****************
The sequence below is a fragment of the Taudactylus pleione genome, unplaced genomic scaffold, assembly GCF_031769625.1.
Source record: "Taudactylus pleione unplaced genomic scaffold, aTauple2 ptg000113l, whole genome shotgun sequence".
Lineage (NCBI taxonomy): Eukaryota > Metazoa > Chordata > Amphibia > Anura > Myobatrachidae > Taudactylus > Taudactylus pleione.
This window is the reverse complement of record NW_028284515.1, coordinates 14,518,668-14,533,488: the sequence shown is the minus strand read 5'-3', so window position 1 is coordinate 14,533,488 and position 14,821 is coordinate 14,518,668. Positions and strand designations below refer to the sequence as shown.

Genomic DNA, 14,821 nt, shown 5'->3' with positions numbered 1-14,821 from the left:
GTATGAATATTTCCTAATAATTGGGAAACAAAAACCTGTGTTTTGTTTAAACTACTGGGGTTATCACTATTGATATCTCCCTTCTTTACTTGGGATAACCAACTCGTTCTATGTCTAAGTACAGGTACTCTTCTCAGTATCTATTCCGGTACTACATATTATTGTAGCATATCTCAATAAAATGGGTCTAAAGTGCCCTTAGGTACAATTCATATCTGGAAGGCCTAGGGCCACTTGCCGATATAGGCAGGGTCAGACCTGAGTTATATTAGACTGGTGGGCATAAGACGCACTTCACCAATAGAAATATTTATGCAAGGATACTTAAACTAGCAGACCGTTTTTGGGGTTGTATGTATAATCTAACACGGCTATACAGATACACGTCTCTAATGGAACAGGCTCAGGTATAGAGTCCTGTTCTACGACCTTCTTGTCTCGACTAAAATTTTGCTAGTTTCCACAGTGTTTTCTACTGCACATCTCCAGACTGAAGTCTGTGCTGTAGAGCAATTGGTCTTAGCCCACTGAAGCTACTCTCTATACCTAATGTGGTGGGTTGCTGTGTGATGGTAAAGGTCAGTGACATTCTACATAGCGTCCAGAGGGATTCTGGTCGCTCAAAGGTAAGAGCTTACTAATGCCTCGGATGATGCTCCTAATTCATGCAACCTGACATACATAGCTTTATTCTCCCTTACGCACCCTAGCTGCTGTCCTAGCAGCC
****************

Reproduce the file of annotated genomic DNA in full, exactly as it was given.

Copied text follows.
The sequence below is a fragment of the Taudactylus pleione genome, unplaced genomic scaffold, assembly GCF_031769625.1.
Source record: "Taudactylus pleione unplaced genomic scaffold, aTauple2 ptg000113l, whole genome shotgun sequence".
Lineage (NCBI taxonomy): Eukaryota > Metazoa > Chordata > Amphibia > Anura > Myobatrachidae > Taudactylus > Taudactylus pleione.
This window is the reverse complement of record NW_028284515.1, coordinates 14,518,668-14,533,488: the sequence shown is the minus strand read 5'-3', so window position 1 is coordinate 14,533,488 and position 14,821 is coordinate 14,518,668. Positions and strand designations below refer to the sequence as shown.

Genomic DNA, 14,821 nt, shown 5'->3' with positions numbered 1-14,821 from the left:
GTATGAATATTTCCTAATAATTGGGAAACAAAAACCTGTGTTTTGTTTAAACTACTGGGGTTATCACTATTGATATCTCCCTTCTTTACTTGGGATAACCAACTCGTTCTATGTCTAAGTACAGGTACTCTTCTCAGTATCTATTCCGGTACTACATATTATTGTAGCATATCTCAATAAAATGGGTCTAAAGTGCCCTTAGGTACAATTCATATCTGGAAGGCCTAGGGCCACTTGCCGATATAGGCAGGGTCAGACCTGAGTTATATTAGACTGGTGGGCATAAGACGCACTTCACCAATAGAAATATTTATGCAAGGATACTTAAACTAGCAGACCGTTTTTGGGGTTGTATGTATAATCTAACACGGCTATACAGATACACGTCTCTAATGGAACAGGCTCAGGTATAGAGTCCTGTTCTACGACCTTCTTGTCTCGACTAAAATTTTGCTAGTTTCCACAGTGTTTTCTACTGCACATCTCCAGACTGAAGTCTGTGCTGTAGAGCAATTGGTCTTAGCCCACTGAAGCTACTCTCTATACCTAATGTGGTGGGTTGCTGTGTGATGGTAAAGGTCAGTGACATTCTACATAGCGTCCAGAGGGATTCTGGTCGCTCAAAGGTAAGAGCTTACTAATGCCTCGGATGATGCTCCTAATTCATGCAACCTGACATACATAGCTTTATTCTCCCTTACGCACCCTAGCTGCTGTCCTAGCAGCC